[Python-ideas] doctest

Eric Snow ericsnowcurrently at gmail.com
Sun Feb 19 03:27:56 CET 2012

On Sat, Feb 18, 2012 at 6:54 PM, Nick Coghlan <ncoghlan at gmail.com> wrote:
> While it's obviously not the ideal, forking orphaned stdlib modules
> and publishing new versions on PyPI can be an *excellent* idea. The
> core development team is generally a fairly conservative bunch, so
> unless a module has a sufficiently active maintainer that feels
> entitled to make API design decisions, our default response to
> proposals is going to be "no". One of the *best* ways to change this
> is to develop a community around an enhanced version of the module -
> one of our reasons for switching to a DVCS for our development was to
> help make it easier for people to extract and merge stdlib updates
> while maintaining their own versions. Then, when you come to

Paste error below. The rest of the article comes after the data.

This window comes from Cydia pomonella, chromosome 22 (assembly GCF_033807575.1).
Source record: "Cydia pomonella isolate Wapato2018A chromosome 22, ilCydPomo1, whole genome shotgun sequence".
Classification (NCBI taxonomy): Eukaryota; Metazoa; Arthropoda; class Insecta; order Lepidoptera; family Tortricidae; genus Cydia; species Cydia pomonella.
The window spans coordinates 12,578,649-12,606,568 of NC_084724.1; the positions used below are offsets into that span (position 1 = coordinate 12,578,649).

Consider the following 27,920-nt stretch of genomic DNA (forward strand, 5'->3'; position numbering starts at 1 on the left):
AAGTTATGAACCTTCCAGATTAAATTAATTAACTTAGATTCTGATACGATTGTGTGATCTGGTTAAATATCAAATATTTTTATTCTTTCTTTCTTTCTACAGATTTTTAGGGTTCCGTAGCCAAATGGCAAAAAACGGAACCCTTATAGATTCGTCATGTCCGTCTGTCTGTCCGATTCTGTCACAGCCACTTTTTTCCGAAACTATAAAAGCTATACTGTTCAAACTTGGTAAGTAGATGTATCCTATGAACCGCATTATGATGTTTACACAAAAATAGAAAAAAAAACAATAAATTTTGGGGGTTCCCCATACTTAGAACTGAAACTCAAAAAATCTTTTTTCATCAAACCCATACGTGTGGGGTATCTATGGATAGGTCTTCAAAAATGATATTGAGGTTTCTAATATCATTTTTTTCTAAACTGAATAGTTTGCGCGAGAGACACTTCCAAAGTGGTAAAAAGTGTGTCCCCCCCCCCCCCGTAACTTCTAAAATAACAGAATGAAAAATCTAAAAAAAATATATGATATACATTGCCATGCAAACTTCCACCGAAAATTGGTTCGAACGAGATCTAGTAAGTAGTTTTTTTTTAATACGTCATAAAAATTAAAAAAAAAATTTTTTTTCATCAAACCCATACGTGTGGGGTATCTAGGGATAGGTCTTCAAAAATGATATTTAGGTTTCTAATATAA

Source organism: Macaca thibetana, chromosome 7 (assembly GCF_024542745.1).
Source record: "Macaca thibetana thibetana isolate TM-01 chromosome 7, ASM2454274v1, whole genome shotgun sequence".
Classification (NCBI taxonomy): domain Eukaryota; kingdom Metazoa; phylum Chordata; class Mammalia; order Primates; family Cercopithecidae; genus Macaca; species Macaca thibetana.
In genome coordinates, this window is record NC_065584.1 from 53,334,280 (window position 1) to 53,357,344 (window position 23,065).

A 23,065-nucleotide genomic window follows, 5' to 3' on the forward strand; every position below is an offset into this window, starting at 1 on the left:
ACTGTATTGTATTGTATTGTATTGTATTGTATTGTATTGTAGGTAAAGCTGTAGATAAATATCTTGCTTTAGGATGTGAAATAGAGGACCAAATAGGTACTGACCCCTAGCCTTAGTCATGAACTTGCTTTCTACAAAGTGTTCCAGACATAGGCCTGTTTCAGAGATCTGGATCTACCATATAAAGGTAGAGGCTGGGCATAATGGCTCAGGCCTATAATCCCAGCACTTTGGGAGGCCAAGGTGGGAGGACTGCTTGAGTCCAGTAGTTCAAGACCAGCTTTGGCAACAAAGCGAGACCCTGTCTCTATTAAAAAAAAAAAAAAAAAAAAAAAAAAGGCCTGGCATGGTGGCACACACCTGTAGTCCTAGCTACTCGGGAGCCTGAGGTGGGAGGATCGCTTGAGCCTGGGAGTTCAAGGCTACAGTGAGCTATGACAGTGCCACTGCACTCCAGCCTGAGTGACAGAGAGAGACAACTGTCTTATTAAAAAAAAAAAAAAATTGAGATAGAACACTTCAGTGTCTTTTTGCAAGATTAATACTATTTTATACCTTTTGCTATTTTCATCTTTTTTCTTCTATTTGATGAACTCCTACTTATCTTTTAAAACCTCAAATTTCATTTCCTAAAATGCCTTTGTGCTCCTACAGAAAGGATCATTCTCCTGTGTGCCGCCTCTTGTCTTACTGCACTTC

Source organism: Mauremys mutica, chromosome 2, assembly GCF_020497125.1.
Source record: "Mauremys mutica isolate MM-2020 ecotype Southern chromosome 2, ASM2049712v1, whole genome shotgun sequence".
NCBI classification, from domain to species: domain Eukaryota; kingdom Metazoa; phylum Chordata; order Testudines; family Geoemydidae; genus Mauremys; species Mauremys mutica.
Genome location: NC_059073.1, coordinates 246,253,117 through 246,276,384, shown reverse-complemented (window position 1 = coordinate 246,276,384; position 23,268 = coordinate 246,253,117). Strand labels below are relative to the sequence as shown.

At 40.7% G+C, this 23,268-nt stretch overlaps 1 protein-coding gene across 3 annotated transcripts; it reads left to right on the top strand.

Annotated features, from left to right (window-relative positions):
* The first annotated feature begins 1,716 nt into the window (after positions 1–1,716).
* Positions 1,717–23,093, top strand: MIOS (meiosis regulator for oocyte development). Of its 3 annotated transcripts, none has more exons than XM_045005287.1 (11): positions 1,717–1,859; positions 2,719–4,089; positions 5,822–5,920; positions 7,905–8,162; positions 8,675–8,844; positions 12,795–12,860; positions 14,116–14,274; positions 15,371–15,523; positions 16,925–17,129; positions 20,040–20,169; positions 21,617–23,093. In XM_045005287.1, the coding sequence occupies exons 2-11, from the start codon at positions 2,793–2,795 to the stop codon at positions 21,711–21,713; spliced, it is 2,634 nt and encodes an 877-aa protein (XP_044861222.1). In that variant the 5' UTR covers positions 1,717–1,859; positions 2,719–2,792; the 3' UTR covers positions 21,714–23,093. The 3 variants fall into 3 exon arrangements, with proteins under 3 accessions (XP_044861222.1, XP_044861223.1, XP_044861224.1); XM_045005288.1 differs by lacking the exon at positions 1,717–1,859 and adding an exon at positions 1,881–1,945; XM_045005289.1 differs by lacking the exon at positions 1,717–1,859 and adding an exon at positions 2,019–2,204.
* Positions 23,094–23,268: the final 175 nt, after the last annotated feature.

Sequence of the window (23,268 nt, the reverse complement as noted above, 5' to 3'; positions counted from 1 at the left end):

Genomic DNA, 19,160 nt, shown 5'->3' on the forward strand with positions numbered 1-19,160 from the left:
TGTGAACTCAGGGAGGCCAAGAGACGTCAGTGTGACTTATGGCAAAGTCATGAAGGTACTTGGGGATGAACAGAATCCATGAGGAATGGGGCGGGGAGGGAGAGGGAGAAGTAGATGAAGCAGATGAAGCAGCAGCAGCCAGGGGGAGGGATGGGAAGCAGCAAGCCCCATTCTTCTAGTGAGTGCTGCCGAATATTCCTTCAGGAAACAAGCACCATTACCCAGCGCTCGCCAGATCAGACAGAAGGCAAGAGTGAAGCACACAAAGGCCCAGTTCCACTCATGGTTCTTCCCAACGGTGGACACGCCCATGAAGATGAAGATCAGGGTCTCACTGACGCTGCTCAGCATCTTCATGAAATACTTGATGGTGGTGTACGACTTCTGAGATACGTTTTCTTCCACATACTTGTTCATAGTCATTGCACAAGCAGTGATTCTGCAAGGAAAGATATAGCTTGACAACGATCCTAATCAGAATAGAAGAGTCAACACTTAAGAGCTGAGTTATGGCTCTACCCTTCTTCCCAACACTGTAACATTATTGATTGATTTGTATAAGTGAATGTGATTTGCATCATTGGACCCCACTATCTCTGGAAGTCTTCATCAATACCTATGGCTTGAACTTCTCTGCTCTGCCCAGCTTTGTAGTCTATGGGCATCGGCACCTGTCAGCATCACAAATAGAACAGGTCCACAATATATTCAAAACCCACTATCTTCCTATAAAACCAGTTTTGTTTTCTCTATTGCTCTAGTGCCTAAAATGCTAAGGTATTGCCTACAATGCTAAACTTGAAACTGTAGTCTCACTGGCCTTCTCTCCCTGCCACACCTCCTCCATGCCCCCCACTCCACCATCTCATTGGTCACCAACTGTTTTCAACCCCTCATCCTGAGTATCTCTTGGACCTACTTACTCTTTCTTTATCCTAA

> python-ideas to say "Hey, wouldn't this be a good idea?", it's
> possible to point to the PyPI version and say:
> - people have tried this and liked it
> - I've been maintaining this for a while now and would continue to do
> so for the standard library
> Some major (current or planned) updates to the Python 3.3 standard
> library occurred because folks decided the stdlib solutions were not
> in an acceptable state and set out to improve them (specifically, the
> packaging package came from the distutils2 fork, which continues as a
> backport to early Python versions, and MRAB's regex module has been
> approved for addition, although it hasn't actually been incorporated
> yet). In the past, other major additions like argparse came about that
> way.
> A few other stdlib modules have backports on PyPI by their respective
> stlib maintainers so we can try out new design concepts *before*
> committing to supporting them in the standard library.
> A published version of doctest2 that was designed to be suitable for
> eventual incorporation back into doctest itself (i.e. by maintaining
> backwards compatibility) sounds like it would be quite popular, and
> would route around the fact that enhancing it isn't high on the
> priority list for the current core development team.

Well said, Nick.  That's worth putting in the devguide.


More information about the Python-ideas mailing list